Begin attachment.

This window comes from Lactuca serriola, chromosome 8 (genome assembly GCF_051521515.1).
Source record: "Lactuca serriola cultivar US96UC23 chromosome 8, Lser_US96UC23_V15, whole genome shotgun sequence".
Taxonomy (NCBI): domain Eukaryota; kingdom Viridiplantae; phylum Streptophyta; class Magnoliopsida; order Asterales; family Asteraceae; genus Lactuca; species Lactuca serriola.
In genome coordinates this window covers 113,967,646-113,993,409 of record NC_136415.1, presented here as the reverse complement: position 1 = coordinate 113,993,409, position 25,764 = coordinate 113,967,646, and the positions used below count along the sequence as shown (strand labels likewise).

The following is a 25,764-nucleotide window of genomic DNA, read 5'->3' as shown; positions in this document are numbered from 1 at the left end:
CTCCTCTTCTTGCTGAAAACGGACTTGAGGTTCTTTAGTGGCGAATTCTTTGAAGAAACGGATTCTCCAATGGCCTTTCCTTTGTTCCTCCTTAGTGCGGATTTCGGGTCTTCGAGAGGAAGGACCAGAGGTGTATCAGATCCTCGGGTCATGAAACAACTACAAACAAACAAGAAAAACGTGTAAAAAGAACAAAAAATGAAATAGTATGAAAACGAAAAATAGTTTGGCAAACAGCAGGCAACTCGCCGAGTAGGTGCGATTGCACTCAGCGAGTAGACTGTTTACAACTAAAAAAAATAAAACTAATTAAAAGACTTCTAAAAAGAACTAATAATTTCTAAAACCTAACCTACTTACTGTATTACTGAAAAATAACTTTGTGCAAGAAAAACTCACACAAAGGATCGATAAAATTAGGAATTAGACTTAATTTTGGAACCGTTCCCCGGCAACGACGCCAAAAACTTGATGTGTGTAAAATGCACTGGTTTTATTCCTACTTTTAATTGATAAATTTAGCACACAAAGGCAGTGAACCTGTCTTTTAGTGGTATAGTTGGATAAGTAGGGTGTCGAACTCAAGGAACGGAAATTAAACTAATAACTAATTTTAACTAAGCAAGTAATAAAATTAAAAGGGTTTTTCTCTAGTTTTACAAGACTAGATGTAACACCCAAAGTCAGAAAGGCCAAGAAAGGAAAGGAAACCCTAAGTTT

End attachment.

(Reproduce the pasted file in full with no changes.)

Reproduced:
This window comes from Lactuca serriola, chromosome 8 (genome assembly GCF_051521515.1).
Source record: "Lactuca serriola cultivar US96UC23 chromosome 8, Lser_US96UC23_V15, whole genome shotgun sequence".
Taxonomy (NCBI): domain Eukaryota; kingdom Viridiplantae; phylum Streptophyta; class Magnoliopsida; order Asterales; family Asteraceae; genus Lactuca; species Lactuca serriola.
In genome coordinates this window covers 113,967,646-113,993,409 of record NC_136415.1, presented here as the reverse complement: position 1 = coordinate 113,993,409, position 25,764 = coordinate 113,967,646, and the positions used below count along the sequence as shown (strand labels likewise).

The following is a 25,764-nucleotide window of genomic DNA, read 5'->3' as shown; positions in this document are numbered from 1 at the left end:
CTCCTCTTCTTGCTGAAAACGGACTTGAGGTTCTTTAGTGGCGAATTCTTTGAAGAAACGGATTCTCCAATGGCCTTTCCTTTGTTCCTCCTTAGTGCGGATTTCGGGTCTTCGAGAGGAAGGACCAGAGGTGTATCAGATCCTCGGGTCATGAAACAACTACAAACAAACAAGAAAAACGTGTAAAAAGAACAAAAAATGAAATAGTATGAAAACGAAAAATAGTTTGGCAAACAGCAGGCAACTCGCCGAGTAGGTGCGATTGCACTCAGCGAGTAGACTGTTTACAACTAAAAAAAATAAAACTAATTAAAAGACTTCTAAAAAGAACTAATAATTTCTAAAACCTAACCTACTTACTGTATTACTGAAAAATAACTTTGTGCAAGAAAAACTCACACAAAGGATCGATAAAATTAGGAATTAGACTTAATTTTGGAACCGTTCCCCGGCAACGACGCCAAAAACTTGATGTGTGTAAAATGCACTGGTTTTATTCCTACTTTTAATTGATAAATTTAGCACACAAAGGCAGTGAACCTGTCTTTTAGTGGTATAGTTGGATAAGTAGGGTGTCGAACTCAAGGAACGGAAATTAAACTAATAACTAATTTTAACTAAGCAAGTAATAAAATTAAAAGGGTTTTTCTCTAGTTTTACAAGACTAGATGTAACACCCAAAGTCAGAAAGGCCAAGAAAGGAAAGGAAACCCTAAGTTT